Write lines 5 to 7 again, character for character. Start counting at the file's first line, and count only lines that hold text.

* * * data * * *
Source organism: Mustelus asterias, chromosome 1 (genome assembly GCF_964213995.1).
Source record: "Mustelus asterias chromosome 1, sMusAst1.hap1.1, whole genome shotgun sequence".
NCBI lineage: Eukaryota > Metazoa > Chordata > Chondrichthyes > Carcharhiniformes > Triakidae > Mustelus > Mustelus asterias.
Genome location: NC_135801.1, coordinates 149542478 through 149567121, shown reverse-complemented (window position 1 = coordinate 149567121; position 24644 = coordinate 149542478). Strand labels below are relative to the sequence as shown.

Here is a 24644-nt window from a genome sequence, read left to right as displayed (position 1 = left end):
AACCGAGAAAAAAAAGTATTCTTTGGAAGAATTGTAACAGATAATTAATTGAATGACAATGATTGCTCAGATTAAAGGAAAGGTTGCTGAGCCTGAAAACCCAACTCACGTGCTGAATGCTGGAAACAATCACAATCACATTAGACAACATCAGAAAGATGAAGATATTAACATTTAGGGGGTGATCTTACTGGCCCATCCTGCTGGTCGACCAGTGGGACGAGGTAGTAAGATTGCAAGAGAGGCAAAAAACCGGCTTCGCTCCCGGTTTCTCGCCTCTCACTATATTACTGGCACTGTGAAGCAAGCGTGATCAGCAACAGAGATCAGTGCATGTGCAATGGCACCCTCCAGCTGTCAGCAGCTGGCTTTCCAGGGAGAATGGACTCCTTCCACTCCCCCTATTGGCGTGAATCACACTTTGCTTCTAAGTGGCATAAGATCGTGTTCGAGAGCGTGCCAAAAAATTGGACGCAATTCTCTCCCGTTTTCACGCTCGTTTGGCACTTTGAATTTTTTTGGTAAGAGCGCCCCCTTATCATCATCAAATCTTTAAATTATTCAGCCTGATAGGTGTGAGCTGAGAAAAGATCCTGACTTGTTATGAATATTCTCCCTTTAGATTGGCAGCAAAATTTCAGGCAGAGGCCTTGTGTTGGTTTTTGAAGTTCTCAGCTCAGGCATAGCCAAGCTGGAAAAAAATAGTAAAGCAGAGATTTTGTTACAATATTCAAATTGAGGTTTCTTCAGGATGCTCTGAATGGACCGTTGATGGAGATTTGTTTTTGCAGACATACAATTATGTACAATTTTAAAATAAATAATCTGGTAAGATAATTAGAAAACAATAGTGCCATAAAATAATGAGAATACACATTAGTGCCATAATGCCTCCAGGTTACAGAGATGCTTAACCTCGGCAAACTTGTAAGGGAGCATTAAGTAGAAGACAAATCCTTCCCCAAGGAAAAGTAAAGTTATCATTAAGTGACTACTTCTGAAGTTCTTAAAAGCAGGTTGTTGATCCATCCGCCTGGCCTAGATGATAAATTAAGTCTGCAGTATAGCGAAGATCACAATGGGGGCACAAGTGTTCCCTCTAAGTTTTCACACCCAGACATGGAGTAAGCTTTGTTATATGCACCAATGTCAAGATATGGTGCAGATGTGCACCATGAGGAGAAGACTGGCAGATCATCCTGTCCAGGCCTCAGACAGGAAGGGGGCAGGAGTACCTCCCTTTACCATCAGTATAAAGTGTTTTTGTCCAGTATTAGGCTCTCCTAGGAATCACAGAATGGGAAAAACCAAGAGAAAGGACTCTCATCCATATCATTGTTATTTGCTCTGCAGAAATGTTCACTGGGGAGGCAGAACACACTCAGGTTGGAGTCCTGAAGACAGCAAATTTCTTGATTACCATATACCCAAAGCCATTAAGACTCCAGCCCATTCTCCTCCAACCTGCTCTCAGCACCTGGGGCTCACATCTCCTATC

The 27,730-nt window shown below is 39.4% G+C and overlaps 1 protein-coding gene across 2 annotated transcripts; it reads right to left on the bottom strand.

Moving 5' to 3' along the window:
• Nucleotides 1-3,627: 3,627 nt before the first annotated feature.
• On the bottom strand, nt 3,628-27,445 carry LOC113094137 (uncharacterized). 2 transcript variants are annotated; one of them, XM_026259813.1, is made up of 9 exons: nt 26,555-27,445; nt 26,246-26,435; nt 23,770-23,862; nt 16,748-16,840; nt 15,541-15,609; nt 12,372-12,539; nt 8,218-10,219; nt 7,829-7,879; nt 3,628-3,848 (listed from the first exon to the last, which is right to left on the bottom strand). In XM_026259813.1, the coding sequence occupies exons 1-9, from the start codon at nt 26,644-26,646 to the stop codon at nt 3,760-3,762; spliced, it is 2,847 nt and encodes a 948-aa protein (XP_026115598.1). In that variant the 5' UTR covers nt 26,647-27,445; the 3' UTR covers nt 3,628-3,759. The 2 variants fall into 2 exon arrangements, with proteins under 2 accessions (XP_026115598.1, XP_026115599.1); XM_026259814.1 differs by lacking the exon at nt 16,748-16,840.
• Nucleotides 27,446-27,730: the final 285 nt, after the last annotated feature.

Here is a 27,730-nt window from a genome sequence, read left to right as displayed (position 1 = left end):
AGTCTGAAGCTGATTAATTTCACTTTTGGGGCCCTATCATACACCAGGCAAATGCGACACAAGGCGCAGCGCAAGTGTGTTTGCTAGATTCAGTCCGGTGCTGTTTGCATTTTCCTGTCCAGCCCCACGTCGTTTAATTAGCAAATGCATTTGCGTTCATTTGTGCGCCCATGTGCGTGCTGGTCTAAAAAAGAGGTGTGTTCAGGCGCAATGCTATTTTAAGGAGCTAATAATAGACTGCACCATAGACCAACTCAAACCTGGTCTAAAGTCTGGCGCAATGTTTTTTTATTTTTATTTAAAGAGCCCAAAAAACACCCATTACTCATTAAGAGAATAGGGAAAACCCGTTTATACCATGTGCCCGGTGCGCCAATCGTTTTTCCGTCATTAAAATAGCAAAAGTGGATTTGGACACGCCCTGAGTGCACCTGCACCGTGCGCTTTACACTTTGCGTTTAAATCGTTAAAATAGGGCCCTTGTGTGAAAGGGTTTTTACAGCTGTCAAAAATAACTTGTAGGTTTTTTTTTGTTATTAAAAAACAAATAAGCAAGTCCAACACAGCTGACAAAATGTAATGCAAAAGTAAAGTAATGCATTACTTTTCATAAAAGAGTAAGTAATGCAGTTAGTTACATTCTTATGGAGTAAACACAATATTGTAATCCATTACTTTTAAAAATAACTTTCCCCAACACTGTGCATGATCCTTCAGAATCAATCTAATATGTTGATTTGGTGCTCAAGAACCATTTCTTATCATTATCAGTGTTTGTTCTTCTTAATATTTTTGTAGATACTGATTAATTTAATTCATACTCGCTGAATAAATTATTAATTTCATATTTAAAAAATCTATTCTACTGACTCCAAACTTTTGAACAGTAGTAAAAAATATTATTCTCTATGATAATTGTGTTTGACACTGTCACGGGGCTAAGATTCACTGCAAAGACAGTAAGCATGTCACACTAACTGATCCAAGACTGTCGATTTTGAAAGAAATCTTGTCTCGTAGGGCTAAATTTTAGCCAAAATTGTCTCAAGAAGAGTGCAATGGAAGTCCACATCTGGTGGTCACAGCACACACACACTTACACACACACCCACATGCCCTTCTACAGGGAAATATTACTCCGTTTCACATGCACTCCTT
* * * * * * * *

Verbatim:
Here is a 24644-nt window from a genome sequence, read left to right as displayed (position 1 = left end):
AACCGAGAAAAAAAAGTATTCTTTGGAAGAATTGTAACAGATAATTAATTGAATGACAATGATTGCTCAGATTAAAGGAAAGGTTGCTGAGCCTGAAAACCCAACTCACGTGCTGAATGCTGGAAACAATCACAATCACATTAGACAACATCAGAAAGATGAAGATATTAACATTTAGGGGGTGATCTTACTGGCCCATCCTGCTGGTCGACCAGTGGGACGAGGTAGTAAGATTGCAAGAGAGGCAAAAAACCGGCTTCGCTCCCGGTTTCTCGCCTCTCACTATATTACTGGCACTGTGAAGCAAGCGTGATCAGCAACAGAGATCAGTGCATGTGCAATGGCACCCTCCAGCTGTCAGCAGCTGGCTTTCCAGGGAGAATGGACTCCTTCCACTCCCCCTATTGGCGTGAATCACACTTTGCTTCTAAGTGGCATAAGATCGTGTTCGAGAGCGTGCCAAAAAATTGGACGCAATTCTCTCCCGTTTTCACGCTCGTTTGGCACTTTGAATTTTTTTGGTAAGAGCGCCCCCTTATCATCATCAAATCTTTAAATTATTCAGCCTGATAGGTGTGAGCTGAGAAAAGATCCTGACTTGTTATGAATATTCTCCCTTTAGATTGGCAGCAAAATTTCAGGCAGAGGCCTTGTGTTGGTTTTTGAAGTTCTCAGCTCAGGCATAGCCAAGCTGGAAAAAAATAGTAAAGCAGAGATTTTGTTACAATATTCAAATTGAGGTTTCTTCAGGATGCTCTGAATGGACCGTTGATGGAGATTTGTTTTTGCAGACATACAATTATGTACAATTTTAAAATAAATAATCTGGTAAGATAATTAGAAAACAATAGTGCCATAAAATAATGAGAATACACATTAGTGCCATAATGCCTCCAGGTTACAGAGATGCTTAACCTCGGCAAACTTGTAAGGGAGCATTAAGTAGAAGACAAATCCTTCCCCAAGGAAAAGTAAAGTTATCATTAAGTGACTACTTCTGAAGTTCTTAAAAGCAGGTTGTTGATCCATCCGCCTGGCCTAGATGATAAATTAAGTCTGCAGTATAGCGAAGATCACAATGGGGGCACAAGTGTTCCCTCTAAGTTTTCACACCCAGACATGGAGTAAGCTTTGTTATATGCACCAATGTCAAGATATGGTGCAGATGTGCACCATGAGGAGAAGACTGGCAGATCATCCTGTCCAGGCCTCAGACAGGAAGGGGGCAGGAGTACCTCCCTTTACCATCAGTATAAAGTGTTTTTGTCCAGTATTAGGCTCTCCTAGGAATCACAGAATGGGAAAAACCAAGAGAAAGGACTCTCATCCATATCATTGTTATTTGCTCTGCAGAAATGTTCACTGGGGAGGCAGAACACACTCAGGTTGGAGTCCTGAAGACAGCAAATTTCTTGATTACCATATACCCAAAGCCATTAAGACTCCAGCCCATTCTCCTCCAACCTGCTCTCAGCACCTGGGGCTCACATCTCCTATC

The 27,730-nt window shown below is 39.4% G+C and overlaps 1 protein-coding gene across 2 annotated transcripts; it reads right to left on the bottom strand.